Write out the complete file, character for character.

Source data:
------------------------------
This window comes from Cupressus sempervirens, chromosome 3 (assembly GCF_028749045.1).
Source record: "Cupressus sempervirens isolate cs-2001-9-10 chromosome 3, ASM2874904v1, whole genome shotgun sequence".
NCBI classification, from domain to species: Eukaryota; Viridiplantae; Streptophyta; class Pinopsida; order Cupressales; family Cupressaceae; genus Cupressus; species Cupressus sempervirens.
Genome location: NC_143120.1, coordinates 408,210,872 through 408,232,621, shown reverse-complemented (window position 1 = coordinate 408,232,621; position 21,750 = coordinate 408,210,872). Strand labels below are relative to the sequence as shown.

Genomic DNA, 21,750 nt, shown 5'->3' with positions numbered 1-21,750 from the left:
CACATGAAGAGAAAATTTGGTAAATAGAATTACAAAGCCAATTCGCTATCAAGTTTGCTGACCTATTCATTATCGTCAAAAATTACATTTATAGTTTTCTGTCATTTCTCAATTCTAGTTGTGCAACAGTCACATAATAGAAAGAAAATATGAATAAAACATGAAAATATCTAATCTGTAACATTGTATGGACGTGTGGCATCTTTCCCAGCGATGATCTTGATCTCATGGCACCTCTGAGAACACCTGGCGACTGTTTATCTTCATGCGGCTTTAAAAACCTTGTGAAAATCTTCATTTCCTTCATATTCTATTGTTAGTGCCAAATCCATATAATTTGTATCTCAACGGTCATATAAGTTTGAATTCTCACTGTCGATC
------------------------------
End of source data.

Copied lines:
This window comes from Cupressus sempervirens, chromosome 3 (assembly GCF_028749045.1).
Source record: "Cupressus sempervirens isolate cs-2001-9-10 chromosome 3, ASM2874904v1, whole genome shotgun sequence".
NCBI classification, from domain to species: Eukaryota; Viridiplantae; Streptophyta; class Pinopsida; order Cupressales; family Cupressaceae; genus Cupressus; species Cupressus sempervirens.
Genome location: NC_143120.1, coordinates 408,210,872 through 408,232,621, shown reverse-complemented (window position 1 = coordinate 408,232,621; position 21,750 = coordinate 408,210,872). Strand labels below are relative to the sequence as shown.

Genomic DNA, 21,750 nt, shown 5'->3' with positions numbered 1-21,750 from the left:
CACATGAAGAGAAAATTTGGTAAATAGAATTACAAAGCCAATTCGCTATCAAGTTTGCTGACCTATTCATTATCGTCAAAAATTACATTTATAGTTTTCTGTCATTTCTCAATTCTAGTTGTGCAACAGTCACATAATAGAAAGAAAATATGAATAAAACATGAAAATATCTAATCTGTAACATTGTATGGACGTGTGGCATCTTTCCCAGCGATGATCTTGATCTCATGGCACCTCTGAGAACACCTGGCGACTGTTTATCTTCATGCGGCTTTAAAAACCTTGTGAAAATCTTCATTTCCTTCATATTCTATTGTTAGTGCCAAATCCATATAATTTGTATCTCAACGGTCATATAAGTTTGAATTCTCACTGTCGATC